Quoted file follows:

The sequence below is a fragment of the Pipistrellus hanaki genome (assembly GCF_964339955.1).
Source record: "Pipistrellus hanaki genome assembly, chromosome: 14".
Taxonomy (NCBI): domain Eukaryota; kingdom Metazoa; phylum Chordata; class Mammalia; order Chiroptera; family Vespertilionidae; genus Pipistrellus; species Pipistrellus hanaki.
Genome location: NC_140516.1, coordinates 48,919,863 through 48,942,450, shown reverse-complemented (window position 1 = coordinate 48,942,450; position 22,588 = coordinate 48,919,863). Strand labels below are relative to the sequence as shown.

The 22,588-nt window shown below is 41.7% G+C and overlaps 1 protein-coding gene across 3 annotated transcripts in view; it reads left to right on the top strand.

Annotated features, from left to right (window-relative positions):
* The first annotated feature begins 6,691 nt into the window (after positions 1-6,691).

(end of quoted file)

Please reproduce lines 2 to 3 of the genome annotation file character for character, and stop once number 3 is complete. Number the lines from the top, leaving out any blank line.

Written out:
Source record: "Pipistrellus hanaki genome assembly, chromosome: 14".
Taxonomy (NCBI): domain Eukaryota; kingdom Metazoa; phylum Chordata; class Mammalia; order Chiroptera; family Vespertilionidae; genus Pipistrellus; species Pipistrellus hanaki.